Journalist Faraj Sarkoohi released, another sentenced to death

Tuesday, February 3, 1998

Journalist Faraj Sarkoohi released, another sentenced to death

(Canadian Committee to Protect Journalists, 3 February 1998)

The Islamic authorities in Iran have freed dissident writer Faraj Sarkoohi, condemned to one-year imprisonment by an Islamic revolutionary court in January 1997. Mr. Sarkoohi, 50, editor of the monthly Adineh, was released on 28 January. His wife and family, now living in Berlin, confirmed that they had spoken with him by telephone.

Although overwhelmed with news of her husband's release, Mrs. Sarkoohi is at pains to remind those who fought for his release to remain dilligent. In a telephone interview with the Iran Press Service, Mrs. Farideh Sarkoohi Zebarjad asserted that her husband is in danger of further persecution as long as he is still in Iran.

"He has no papers, any document to prove who he is, and in his situation - considering that many Iranian journalists and intellectuals died in very mysterious circumstances - everything may happen to him," she said.

Mrs. Sarkoohi believes her husband is in relatively good health considering he had been ill over the past year in jail. However, she is more concerned with his personal safety while he is still in Iran. His situation is particularly vulnerable because of the arbitrary nature of Iranian law enforcement, and his history of repeated arrests.

"Mentally, he [sounded] good on the phone, his voice was happy and strong, though he complained of some physical pains, but he seemed a bit worried, as he does not have any document, identity card, passport, driving licence, anything," she continued.

Mr. Sarkoohi was propelled to international attention more than a year ago when he became caught up in a scheme concocted by Iran's intelligence organisation. Iran feared unfavourable publicity in the event of a negative ruling in a German trial involving the assassination of three leading Iranian Kurdish politicians and one of their friends in Berlin. In an effort to avoid a ruling condemning the Iranian religious leadership as terrorists, Iranian authorities conspired to use Mr. Sarkoohi as a bargaining chip to influence German jurisprudence.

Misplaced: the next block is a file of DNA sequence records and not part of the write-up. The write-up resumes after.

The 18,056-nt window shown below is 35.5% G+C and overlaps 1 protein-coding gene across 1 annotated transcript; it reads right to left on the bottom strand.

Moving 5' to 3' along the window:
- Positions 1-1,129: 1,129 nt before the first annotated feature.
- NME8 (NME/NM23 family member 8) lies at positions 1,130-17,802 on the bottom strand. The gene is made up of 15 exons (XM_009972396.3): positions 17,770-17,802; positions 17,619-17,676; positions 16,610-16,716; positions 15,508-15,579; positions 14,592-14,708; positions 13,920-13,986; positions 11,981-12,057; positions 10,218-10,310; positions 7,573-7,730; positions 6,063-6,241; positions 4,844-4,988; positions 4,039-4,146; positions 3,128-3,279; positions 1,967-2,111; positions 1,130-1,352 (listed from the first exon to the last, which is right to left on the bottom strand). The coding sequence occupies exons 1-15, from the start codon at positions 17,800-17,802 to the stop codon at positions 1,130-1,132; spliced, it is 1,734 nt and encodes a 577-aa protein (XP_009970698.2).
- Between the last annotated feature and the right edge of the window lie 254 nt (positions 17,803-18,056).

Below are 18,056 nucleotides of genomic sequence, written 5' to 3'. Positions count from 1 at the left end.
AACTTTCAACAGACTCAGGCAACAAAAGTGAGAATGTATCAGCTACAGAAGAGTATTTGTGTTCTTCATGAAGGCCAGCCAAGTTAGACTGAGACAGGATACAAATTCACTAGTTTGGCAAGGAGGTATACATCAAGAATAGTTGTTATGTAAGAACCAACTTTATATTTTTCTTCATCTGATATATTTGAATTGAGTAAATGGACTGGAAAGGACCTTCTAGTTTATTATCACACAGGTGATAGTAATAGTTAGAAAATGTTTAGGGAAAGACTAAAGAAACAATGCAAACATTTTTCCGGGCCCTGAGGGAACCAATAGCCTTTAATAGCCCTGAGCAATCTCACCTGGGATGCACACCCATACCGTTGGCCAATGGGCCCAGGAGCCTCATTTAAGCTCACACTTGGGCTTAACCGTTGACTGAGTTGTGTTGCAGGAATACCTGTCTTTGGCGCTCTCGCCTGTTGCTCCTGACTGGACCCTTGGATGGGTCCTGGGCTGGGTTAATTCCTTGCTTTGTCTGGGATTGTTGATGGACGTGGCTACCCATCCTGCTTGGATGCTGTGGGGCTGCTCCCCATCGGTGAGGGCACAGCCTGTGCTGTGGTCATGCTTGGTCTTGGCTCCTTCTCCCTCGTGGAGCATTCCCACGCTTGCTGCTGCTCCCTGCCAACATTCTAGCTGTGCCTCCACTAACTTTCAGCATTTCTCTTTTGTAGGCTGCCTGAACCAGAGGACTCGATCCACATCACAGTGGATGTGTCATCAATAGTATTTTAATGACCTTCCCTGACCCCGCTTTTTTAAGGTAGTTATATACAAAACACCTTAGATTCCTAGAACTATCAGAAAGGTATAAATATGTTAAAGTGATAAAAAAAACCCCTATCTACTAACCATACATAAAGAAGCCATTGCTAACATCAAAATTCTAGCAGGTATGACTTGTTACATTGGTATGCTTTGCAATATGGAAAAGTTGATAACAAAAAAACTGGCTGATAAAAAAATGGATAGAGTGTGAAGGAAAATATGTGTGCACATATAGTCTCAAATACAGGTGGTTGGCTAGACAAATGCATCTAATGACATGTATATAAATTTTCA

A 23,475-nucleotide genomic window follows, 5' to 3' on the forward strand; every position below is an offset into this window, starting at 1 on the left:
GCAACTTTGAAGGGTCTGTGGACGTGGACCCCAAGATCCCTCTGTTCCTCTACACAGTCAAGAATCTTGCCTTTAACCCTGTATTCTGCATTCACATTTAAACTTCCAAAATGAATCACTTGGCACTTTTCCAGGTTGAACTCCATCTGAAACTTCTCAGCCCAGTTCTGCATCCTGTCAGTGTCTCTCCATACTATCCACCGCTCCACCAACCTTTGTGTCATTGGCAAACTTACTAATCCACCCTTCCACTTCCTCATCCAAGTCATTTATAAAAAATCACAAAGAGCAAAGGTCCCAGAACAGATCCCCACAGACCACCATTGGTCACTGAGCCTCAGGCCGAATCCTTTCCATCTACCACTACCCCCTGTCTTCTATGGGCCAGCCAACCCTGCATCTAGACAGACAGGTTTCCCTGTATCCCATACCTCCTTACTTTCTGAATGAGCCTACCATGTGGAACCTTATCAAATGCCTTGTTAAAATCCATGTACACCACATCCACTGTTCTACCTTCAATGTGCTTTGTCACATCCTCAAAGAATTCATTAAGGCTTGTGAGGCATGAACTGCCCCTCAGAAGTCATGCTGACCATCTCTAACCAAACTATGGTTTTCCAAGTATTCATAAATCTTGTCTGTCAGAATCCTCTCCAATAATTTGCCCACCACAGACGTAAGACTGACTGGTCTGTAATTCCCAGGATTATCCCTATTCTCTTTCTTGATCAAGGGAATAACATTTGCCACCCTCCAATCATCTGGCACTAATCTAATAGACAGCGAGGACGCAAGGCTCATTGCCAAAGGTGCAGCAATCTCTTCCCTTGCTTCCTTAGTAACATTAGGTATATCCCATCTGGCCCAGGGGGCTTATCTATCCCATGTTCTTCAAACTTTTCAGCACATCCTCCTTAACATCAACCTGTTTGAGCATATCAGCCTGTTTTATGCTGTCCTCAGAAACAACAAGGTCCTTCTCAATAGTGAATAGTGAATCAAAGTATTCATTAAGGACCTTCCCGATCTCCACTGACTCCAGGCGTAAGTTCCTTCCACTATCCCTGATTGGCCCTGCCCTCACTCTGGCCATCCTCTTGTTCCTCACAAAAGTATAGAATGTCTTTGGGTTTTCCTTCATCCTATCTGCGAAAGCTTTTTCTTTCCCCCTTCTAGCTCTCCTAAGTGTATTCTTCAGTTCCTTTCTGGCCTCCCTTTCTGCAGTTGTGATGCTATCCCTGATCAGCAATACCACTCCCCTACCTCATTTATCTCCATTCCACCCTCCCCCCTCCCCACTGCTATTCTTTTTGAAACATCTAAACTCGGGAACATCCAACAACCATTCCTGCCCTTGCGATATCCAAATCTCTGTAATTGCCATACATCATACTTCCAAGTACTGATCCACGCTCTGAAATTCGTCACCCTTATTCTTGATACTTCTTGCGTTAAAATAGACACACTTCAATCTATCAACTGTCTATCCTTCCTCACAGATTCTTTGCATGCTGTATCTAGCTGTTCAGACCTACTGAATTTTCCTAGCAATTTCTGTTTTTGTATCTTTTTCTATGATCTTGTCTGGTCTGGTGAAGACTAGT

The Iranian Intelligence Agency's elaborate plan involved abducting Mr. Sarkoohi at Tehran's airport as he was about to join his family in Berlin. In a subsequent news conference in Tehran, Mr. Sarkoohi claimed he had in fact gone to Germany, but chose not to join his family - electing to return to Iran voluntarily. However the truth was later revealed when Sarkoohi managed to smuggle a letter to his wife saying his news conference was a hoax. Eventually, Mr. Sarkoohi was re-arrested, charged with "seditious propaganda" against the "sacred regime" of the Islamic Republic and of "...illegal(ly) leaving the country." Consequently, he was sentenced to one year in jail, including the months he had already served in custody.

Casting a shadow over Mr. Sarkoohi's release is the shocking news of a death sentence imposed on Morteza Firoozi, the former editor of the pro-government, English-language daily, Iran News". He was arrested in June 1997 on charges of "spying for a foreign power." The Iran Press Service also reports the arrest of Mr. Akbar Gandji, a deputy editor of the monthly "Kian".

Due to Iran's continued disregard for true freedom of expression, the Canadian Committee to Protect Journalists (CCPJ) encourages its supporters to send a protest letter to the Iranian leadership. Click here to see a sample protest letter with contact information.

References

Canadian Committee to Protect Journalists
Click here to access extensive background material on Sarkoohi's case prepared by the CCPJ in August 1997.

Iran Press Service, One Journalist Out, One In, One Sentenced to Death.